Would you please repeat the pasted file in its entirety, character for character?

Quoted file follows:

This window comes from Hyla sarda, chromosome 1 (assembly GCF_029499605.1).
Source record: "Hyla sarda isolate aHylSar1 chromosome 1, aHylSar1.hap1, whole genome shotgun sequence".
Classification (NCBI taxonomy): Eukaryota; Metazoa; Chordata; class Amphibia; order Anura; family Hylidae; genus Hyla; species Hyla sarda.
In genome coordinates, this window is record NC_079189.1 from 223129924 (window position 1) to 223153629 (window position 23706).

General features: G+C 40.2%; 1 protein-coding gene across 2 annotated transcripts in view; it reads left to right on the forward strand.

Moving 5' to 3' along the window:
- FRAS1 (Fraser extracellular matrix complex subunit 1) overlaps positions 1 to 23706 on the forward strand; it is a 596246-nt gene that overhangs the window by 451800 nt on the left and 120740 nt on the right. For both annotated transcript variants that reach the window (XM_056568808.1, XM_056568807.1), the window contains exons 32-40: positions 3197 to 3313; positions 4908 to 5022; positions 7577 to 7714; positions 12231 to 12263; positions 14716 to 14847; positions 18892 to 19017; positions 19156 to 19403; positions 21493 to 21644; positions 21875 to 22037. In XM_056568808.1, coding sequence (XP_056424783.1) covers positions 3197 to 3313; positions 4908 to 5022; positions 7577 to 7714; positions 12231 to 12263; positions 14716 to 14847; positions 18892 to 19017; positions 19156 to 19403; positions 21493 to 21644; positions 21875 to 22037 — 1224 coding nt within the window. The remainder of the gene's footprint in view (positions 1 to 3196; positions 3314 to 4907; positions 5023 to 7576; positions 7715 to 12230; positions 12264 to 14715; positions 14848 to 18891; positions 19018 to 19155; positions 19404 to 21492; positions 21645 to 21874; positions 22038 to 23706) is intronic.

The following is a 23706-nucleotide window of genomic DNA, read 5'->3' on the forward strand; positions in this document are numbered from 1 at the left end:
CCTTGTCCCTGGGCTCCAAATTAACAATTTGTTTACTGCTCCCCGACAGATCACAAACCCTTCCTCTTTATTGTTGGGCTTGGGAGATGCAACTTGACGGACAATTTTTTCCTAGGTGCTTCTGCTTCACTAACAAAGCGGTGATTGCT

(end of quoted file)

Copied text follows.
This window comes from Hyla sarda, chromosome 1 (assembly GCF_029499605.1).
Source record: "Hyla sarda isolate aHylSar1 chromosome 1, aHylSar1.hap1, whole genome shotgun sequence".
Classification (NCBI taxonomy): Eukaryota; Metazoa; Chordata; class Amphibia; order Anura; family Hylidae; genus Hyla; species Hyla sarda.
In genome coordinates, this window is record NC_079189.1 from 223129924 (window position 1) to 223153629 (window position 23706).

General features: G+C 40.2%; 1 protein-coding gene across 2 annotated transcripts in view; it reads left to right on the forward strand.

Moving 5' to 3' along the window:
- FRAS1 (Fraser extracellular matrix complex subunit 1) overlaps positions 1 to 23706 on the forward strand; it is a 596246-nt gene that overhangs the window by 451800 nt on the left and 120740 nt on the right. For both annotated transcript variants that reach the window (XM_056568808.1, XM_056568807.1), the window contains exons 32-40: positions 3197 to 3313; positions 4908 to 5022; positions 7577 to 7714; positions 12231 to 12263; positions 14716 to 14847; positions 18892 to 19017; positions 19156 to 19403; positions 21493 to 21644; positions 21875 to 22037. In XM_056568808.1, coding sequence (XP_056424783.1) covers positions 3197 to 3313; positions 4908 to 5022; positions 7577 to 7714; positions 12231 to 12263; positions 14716 to 14847; positions 18892 to 19017; positions 19156 to 19403; positions 21493 to 21644; positions 21875 to 22037 — 1224 coding nt within the window. The remainder of the gene's footprint in view (positions 1 to 3196; positions 3314 to 4907; positions 5023 to 7576; positions 7715 to 12230; positions 12264 to 14715; positions 14848 to 18891; positions 19018 to 19155; positions 19404 to 21492; positions 21645 to 21874; positions 22038 to 23706) is intronic.

The following is a 23706-nucleotide window of genomic DNA, read 5'->3' on the forward strand; positions in this document are numbered from 1 at the left end:
CCTTGTCCCTGGGCTCCAAATTAACAATTTGTTTACTGCTCCCCGACAGATCACAAACCCTTCCTCTTTATTGTTGGGCTTGGGAGATGCAACTTGACGGACAATTTTTTCCTAGGTGCTTCTGCTTCACTAACAAAGCGGTGATTGCT